Written by Mike Wagner
An original member of SEAL Team One, Bob Wagner was born in Kalamazoo, Michigan, in 1933. He enlisted in the Navy in 1950 as a boatswain’s mate. After attending boot camp, he was sent to USS Monterey in Norfolk, Virginia. The ship moved to Pensacola, Florida, where Wagner met his future wife, Helen. While in Pensacola, he was transferred temporarily to the Navy boxing team. At 6-foot, 3-inches and 220 pounds, Wagner was the Alabama State Golden Gloves heavyweight boxing champion.
In 1954, he was honorably discharged and moved to Barstow, California, where he worked at the Marine Corps Supply Depot. In 1959, he reenlisted as a Storekeeper and was sent to Okinawa for 18 months. Wagner volunteered for Underwater Demolition Team training in Coronado. He graduated with UDT Class 28 in 1962. SEAL Team One was being formed at that time and Wagner went straight to SEAL Team One, the only one to do so during the initial years. He attended many training schools, including jungle warfare in Panama where he was selected as the top student.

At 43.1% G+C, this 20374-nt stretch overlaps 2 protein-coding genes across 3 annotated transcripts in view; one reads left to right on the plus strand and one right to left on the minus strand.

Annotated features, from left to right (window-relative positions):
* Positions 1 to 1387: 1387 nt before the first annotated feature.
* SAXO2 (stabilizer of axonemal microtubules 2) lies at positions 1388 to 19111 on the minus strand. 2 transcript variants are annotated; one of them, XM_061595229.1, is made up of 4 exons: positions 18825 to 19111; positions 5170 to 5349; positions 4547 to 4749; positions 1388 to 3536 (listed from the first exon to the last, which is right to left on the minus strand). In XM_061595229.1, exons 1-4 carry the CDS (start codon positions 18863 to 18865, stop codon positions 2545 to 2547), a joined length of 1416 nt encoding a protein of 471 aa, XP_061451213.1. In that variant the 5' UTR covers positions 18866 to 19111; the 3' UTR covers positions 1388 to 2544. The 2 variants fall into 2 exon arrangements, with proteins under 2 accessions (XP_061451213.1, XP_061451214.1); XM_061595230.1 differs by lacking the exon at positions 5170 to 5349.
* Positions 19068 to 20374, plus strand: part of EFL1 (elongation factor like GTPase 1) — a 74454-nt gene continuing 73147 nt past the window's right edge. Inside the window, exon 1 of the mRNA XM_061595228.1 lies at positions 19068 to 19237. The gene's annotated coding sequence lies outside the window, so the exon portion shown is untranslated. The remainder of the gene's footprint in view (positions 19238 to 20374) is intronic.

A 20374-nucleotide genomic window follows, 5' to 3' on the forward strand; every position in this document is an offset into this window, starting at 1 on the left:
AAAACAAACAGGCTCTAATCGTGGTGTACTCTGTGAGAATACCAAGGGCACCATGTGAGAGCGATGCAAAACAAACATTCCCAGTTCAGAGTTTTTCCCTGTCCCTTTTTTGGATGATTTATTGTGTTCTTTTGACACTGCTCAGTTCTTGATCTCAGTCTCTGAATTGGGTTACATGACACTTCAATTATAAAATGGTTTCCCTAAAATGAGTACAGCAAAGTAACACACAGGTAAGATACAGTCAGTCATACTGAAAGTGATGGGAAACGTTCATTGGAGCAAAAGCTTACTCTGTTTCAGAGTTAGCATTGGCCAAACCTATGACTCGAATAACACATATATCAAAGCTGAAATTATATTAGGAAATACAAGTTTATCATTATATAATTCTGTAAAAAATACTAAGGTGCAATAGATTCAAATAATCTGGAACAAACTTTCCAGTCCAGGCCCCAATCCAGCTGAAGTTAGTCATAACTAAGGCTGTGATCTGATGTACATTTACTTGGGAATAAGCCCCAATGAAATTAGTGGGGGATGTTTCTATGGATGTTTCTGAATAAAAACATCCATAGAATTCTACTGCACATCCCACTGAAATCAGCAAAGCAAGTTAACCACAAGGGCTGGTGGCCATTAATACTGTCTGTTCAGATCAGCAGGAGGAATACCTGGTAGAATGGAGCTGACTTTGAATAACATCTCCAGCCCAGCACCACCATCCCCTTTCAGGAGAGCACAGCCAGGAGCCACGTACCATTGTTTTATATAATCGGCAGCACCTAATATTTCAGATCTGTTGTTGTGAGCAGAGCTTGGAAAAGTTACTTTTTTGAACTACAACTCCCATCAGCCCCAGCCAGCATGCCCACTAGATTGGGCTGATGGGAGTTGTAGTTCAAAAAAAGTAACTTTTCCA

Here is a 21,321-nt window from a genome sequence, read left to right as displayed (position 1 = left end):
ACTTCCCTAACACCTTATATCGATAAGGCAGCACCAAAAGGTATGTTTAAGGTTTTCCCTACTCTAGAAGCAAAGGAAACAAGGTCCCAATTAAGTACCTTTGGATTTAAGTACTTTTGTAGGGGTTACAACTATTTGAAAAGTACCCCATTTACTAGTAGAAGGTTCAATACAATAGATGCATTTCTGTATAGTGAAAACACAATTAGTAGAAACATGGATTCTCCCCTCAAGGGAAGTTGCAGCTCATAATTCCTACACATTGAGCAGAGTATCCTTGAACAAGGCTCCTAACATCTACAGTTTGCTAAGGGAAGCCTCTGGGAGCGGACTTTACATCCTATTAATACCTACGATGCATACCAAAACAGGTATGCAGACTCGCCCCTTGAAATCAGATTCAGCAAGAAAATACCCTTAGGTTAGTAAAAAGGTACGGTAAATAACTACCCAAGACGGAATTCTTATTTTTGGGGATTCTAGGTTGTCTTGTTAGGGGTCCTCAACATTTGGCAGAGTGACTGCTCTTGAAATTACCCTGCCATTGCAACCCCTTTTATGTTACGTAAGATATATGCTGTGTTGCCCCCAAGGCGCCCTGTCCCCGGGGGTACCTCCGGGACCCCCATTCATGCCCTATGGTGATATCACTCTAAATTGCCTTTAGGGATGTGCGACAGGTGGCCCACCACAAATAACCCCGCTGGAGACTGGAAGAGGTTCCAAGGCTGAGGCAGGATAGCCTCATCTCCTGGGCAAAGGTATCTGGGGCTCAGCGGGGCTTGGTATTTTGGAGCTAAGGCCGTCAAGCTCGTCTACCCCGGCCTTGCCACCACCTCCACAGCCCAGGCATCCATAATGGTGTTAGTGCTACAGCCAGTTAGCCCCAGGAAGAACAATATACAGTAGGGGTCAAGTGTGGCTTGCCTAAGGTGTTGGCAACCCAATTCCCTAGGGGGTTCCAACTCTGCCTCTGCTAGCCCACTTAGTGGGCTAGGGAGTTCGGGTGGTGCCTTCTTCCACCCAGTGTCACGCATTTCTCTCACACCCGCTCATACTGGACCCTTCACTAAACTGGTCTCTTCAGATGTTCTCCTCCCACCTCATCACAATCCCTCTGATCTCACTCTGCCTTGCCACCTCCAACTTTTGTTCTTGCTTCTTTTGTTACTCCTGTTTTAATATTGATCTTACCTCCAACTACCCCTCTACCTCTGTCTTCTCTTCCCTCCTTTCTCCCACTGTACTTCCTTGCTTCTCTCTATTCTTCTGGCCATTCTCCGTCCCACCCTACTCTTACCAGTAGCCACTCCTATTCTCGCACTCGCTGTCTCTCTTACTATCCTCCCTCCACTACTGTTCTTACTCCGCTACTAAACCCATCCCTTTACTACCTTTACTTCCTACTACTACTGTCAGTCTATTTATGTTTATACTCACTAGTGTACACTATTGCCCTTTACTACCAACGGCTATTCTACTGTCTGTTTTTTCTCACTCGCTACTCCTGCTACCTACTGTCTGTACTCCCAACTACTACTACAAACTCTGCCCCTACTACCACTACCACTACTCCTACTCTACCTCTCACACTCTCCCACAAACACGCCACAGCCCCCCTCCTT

Wagner deployed to Vietnam seven times from 1963 to 1968. In 1966, he was given an assignment to assist the CIA in improving its counterterrorism program. Wagner was largely responsible for establishing the program. He drew up plans for a training camp, supervised its construction, compiled lesson plans, and set up the curriculum. This program led to the formation of the Provincial Reconnaissance Units, later described as one of the most effective programs ever devised in unconventional warfare. Upon his return to San Diego in 1967, he set up a special operations training program designed to train SEAL personnel in unconventional warfare techniques.
On August 15, 1968, Wagner was killed in action in Vietnam while leading a Provincial Reconnaissance Unit in a raid on a Viet Cong-held village. He was posthumously promoted to Chief Petty Officer, received the Legion of Merit, which is rarely awarded to an enlisted person, and the Bronze Star, both with the Combat “V” for Valor. He is buried at Fort Rosecrans National Cemetery in San Diego.